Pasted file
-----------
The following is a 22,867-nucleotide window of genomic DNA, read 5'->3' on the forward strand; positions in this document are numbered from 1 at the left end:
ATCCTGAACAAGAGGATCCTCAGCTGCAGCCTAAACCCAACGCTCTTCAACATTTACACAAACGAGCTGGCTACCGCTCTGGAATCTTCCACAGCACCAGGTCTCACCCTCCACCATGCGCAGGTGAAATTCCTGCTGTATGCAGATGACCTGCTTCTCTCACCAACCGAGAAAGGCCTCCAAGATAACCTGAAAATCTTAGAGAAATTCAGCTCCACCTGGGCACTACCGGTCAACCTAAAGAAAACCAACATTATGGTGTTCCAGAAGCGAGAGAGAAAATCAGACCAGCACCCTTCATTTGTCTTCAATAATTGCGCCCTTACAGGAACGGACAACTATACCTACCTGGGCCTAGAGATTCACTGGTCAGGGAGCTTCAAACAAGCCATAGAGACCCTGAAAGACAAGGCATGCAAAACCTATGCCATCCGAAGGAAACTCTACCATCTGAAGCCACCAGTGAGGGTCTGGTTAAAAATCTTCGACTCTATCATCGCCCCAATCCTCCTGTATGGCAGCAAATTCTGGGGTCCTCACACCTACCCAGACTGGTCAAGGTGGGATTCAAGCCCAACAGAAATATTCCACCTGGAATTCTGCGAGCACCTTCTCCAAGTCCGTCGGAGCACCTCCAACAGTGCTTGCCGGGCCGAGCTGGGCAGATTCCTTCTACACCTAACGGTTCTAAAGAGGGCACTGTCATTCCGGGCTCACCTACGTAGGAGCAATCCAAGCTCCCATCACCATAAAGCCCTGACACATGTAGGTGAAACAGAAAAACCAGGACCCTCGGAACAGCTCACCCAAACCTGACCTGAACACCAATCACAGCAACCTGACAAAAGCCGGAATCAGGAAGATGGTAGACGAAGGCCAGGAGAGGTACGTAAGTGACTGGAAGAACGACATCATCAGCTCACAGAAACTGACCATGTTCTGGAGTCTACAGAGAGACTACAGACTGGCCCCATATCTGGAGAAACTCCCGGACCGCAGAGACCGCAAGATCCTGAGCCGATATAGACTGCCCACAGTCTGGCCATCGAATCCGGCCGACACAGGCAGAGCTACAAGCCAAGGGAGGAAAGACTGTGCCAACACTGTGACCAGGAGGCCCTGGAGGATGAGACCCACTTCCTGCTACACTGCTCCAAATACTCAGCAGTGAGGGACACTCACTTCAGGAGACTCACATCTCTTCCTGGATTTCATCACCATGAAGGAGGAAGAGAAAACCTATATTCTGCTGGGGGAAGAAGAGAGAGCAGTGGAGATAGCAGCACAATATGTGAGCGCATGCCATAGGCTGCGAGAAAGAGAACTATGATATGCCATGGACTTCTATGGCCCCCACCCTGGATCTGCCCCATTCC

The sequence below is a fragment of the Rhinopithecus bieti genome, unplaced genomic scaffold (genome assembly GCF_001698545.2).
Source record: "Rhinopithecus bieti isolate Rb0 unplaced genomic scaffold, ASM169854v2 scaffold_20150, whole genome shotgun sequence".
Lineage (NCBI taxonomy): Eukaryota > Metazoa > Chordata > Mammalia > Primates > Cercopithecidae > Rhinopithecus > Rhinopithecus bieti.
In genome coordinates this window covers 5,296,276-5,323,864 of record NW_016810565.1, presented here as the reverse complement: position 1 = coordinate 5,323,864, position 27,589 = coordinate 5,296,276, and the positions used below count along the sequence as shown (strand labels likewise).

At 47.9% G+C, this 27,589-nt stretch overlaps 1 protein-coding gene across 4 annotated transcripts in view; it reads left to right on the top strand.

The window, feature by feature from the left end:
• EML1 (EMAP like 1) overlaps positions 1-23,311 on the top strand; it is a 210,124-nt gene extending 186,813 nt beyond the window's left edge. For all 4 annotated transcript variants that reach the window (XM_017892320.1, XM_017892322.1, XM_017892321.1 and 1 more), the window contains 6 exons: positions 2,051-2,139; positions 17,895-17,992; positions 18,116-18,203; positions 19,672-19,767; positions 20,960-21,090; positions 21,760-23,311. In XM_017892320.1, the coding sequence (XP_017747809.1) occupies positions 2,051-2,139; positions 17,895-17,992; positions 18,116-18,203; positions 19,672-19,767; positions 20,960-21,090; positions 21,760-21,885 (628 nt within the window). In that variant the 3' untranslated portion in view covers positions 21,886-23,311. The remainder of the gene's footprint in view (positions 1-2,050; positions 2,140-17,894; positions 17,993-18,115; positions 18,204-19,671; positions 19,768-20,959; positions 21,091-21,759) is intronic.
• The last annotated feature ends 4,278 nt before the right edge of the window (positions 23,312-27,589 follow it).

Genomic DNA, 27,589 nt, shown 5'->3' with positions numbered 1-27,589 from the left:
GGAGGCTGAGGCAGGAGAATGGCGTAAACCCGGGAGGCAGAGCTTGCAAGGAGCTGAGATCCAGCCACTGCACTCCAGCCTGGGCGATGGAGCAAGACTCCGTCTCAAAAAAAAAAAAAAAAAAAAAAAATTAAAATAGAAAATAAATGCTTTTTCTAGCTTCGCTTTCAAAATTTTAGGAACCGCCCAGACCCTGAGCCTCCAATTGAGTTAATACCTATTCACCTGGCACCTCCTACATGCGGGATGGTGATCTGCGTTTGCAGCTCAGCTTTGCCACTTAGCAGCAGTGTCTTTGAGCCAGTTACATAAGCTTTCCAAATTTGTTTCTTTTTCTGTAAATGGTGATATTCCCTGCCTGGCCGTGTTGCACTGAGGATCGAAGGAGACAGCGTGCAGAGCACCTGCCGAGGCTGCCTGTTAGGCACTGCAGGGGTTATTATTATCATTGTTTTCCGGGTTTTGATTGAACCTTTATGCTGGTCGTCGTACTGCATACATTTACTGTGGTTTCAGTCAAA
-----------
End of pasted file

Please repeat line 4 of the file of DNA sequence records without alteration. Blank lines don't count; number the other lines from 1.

Source record: "Rhinopithecus bieti isolate Rb0 unplaced genomic scaffold, ASM169854v2 scaffold_20150, whole genome shotgun sequence".